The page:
The active “intensive” form:
You can identify the פיעל form by applying these basic rules of thumb:
There is almost always a dot of emphasis – a דָּגֵשׁ – that appears in the second letter of the root. Two exceptions: when the root is composed of four letters (usually a foreign root), and when the second root letter makes a guttural sound, making such emphasis difficult for native speakers to pronounce (such as the letter ע in פִּעֵל).
In the past tense, the three letters of the root appear first in the word, but unlike the קל form, there is almost always a דגש in the second letter of the root. For example, in סִדַּרְתִּי אֶת הַבָּיִת (I tidied up the house), the three root letters appear (ס.ד.ר), and only afterwards, the suffix indicating I (תי). Likewise, the second letter of the root – the ד – hosts a דגש.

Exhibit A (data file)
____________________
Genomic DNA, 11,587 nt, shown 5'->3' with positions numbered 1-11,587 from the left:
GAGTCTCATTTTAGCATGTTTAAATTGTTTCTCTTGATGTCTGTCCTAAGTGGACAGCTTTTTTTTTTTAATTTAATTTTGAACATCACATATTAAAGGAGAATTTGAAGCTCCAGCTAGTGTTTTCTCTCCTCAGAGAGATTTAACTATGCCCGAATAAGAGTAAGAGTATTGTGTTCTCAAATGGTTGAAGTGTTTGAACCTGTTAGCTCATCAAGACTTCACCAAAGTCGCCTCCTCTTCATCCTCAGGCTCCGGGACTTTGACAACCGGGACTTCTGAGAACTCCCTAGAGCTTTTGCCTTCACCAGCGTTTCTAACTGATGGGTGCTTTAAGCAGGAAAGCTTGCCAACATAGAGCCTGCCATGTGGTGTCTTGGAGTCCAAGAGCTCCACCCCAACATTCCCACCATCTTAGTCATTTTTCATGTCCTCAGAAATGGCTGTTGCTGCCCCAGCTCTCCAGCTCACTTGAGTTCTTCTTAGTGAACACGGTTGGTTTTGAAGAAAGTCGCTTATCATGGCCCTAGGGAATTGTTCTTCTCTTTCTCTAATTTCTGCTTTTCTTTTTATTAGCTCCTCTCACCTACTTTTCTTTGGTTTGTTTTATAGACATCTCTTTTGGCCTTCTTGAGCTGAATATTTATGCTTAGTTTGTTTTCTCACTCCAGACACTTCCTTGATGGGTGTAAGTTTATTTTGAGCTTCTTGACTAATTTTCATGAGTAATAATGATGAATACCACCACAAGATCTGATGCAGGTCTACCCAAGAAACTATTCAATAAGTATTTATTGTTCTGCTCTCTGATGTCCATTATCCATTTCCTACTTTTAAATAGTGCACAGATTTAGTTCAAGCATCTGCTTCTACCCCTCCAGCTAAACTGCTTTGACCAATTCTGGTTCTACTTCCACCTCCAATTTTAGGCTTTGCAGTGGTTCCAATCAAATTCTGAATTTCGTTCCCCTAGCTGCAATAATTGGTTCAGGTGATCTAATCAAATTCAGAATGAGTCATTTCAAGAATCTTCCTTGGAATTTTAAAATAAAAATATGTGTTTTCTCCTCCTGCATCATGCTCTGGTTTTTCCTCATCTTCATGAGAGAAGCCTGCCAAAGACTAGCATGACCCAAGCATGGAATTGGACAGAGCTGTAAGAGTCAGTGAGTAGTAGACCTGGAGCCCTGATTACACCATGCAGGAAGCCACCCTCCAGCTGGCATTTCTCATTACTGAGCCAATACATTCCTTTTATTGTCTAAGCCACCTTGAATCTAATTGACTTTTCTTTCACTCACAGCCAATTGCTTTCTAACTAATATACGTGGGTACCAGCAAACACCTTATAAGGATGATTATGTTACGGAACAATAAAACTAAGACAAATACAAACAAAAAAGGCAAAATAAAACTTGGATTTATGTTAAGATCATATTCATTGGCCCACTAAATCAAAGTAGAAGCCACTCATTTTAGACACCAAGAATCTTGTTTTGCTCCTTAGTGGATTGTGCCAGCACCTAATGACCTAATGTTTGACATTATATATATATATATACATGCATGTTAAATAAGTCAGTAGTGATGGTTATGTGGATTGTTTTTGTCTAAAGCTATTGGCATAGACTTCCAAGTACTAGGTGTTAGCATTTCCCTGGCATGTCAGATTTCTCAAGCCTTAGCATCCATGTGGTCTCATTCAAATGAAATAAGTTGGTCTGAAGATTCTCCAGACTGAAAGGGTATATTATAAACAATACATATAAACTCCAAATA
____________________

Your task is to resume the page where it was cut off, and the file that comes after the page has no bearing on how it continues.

In the present and future tenses, there is an eh-ah or eh-oh rhyming sequence. Note this pattern in the word מְמַלְּאִים, as in, אֲנַחְנוּ מְמַלְּאִים אֶת הַטּוֹפֶס (we are filling out the form).
Witness these patterns as you review the chart below, which lays out all the possibilities of the verb לְדַבֵּר (to speak) in past, present, future and imperative (command) tenses:
ציווי – imperative
עתיד – future
הווה – present
עבר – past
As in any spoken language, things that are difficult for native speakers to pronounce get altered. So there will be roots that don’t fit into the neat table of פיעל above.